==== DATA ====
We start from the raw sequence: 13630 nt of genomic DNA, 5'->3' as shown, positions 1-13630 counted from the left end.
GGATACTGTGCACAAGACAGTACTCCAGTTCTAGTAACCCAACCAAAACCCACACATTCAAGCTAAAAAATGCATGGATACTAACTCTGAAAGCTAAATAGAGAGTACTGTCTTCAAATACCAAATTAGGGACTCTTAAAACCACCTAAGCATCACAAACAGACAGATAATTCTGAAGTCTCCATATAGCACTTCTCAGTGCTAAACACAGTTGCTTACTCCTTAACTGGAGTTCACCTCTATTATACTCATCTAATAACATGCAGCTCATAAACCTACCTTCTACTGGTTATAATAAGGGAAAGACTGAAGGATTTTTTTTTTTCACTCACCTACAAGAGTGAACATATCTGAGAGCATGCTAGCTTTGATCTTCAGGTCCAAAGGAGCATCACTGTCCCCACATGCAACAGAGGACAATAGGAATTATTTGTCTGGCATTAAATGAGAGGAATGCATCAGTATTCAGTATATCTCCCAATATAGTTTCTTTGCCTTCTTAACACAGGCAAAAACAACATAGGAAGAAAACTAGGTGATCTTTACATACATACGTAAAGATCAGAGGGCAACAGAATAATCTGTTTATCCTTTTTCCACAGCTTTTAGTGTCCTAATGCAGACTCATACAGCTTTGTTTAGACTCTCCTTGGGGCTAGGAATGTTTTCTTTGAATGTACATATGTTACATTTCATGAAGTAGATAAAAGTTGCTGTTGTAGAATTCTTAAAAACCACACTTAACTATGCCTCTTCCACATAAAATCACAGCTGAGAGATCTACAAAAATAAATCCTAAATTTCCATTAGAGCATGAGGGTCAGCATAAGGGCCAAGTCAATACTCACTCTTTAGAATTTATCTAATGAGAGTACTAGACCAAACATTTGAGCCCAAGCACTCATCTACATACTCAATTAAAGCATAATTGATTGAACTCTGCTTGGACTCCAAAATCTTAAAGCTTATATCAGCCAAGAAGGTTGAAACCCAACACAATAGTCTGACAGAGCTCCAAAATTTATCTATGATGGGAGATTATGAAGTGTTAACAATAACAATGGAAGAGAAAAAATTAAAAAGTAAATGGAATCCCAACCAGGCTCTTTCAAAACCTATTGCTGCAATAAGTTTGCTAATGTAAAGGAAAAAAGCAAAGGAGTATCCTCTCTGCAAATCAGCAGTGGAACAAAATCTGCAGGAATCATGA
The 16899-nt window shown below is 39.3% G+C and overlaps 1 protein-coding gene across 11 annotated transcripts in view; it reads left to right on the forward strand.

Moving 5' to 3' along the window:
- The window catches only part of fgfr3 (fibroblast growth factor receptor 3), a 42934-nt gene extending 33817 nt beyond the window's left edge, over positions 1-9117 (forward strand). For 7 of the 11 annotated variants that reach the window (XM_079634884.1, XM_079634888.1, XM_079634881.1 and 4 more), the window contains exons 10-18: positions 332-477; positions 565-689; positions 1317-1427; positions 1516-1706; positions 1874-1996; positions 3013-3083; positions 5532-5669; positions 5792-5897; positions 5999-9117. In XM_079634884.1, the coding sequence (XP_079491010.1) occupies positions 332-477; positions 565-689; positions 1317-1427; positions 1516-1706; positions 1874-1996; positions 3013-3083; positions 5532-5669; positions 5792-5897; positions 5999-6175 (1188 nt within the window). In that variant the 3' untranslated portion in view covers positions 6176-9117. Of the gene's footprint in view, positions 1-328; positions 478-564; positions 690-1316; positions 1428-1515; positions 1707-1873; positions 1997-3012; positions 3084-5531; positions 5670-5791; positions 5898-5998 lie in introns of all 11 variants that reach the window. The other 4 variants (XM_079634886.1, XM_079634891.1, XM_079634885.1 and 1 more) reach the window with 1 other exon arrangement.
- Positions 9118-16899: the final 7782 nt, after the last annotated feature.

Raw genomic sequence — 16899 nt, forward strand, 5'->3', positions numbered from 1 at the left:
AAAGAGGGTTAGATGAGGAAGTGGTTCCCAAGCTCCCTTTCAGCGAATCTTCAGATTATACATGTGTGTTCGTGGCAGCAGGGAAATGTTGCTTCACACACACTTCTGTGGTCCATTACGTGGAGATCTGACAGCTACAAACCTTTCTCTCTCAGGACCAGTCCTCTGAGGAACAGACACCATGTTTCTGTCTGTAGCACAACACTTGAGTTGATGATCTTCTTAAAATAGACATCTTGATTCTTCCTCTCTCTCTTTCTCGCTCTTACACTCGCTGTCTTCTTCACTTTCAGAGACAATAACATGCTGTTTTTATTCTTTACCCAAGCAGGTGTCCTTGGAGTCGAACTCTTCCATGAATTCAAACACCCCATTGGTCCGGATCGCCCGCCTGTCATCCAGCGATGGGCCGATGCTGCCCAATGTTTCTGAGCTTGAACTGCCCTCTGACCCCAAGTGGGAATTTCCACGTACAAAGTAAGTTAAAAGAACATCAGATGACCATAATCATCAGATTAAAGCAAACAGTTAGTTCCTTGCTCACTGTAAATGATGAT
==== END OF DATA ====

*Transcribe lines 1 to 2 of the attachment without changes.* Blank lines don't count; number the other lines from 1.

We start from the raw sequence: 13630 nt of genomic DNA, 5'->3' as shown, positions 1-13630 counted from the left end.
GGATACTGTGCACAAGACAGTACTCCAGTTCTAGTAACCCAACCAAAACCCACACATTCAAGCTAAAAAATGCATGGATACTAACTCTGAAAGCTAAATAGAGAGTACTGTCTTCAAATACCAAATTAGGGACTCTTAAAACCACCTAAGCATCACAAACAGACAGATAATTCTGAAGTCTCCATATAGCACTTCTCAGTGCTAAACACAGTTGCTTACTCCTTAACTGGAGTTCACCTCTATTATACTCATCTAATAACATGCAGCTCATAAACCTACCTTCTACTGGTTATAATAAGGGAAAGACTGAAGGATTTTTTTTTTTCACTCACCTACAAGAGTGAACATATCTGAGAGCATGCTAGCTTTGATCTTCAGGTCCAAAGGAGCATCACTGTCCCCACATGCAACAGAGGACAATAGGAATTATTTGTCTGGCATTAAATGAGAGGAATGCATCAGTATTCAGTATATCTCCCAATATAGTTTCTTTGCCTTCTTAACACAGGCAAAAACAACATAGGAAGAAAACTAGGTGATCTTTACATACATACGTAAAGATCAGAGGGCAACAGAATAATCTGTTTATCCTTTTTCCACAGCTTTTAGTGTCCTAATGCAGACTCATACAGCTTTGTTTAGACTCTCCTTGGGGCTAGGAATGTTTTCTTTGAATGTACATATGTTACATTTCATGAAGTAGATAAAAGTTGCTGTTGTAGAATTCTTAAAAACCACACTTAACTATGCCTCTTCCACATAAAATCACAGCTGAGAGATCTACAAAAATAAATCCTAAATTTCCATTAGAGCATGAGGGTCAGCATAAGGGCCAAGTCAATACTCACTCTTTAGAATTTATCTAATGAGAGTACTAGACCAAACATTTGAGCCCAAGCACTCATCTACATACTCAATTAAAGCATAATTGATTGAACTCTGCTTGGACTCCAAAATCTTAAAGCTTATATCAGCCAAGAAGGTTGAAACCCAACACAATAGTCTGACAGAGCTCCAAAATTTATCTATGATGGGAGATTATGAAGTGTTAACAATAACAATGGAAGAGAAAAAATTAAAAAGTAAATGGAATCCCAACCAGGCTCTTTCAAAACCTATTGCTGCAATAAGTTTGCTAATGTAAAGGAAAAAAGCAAAGGAGTATCCTCTCTGCAAATCAGCAGTGGAACAAAATCTGCAGGAATCATGA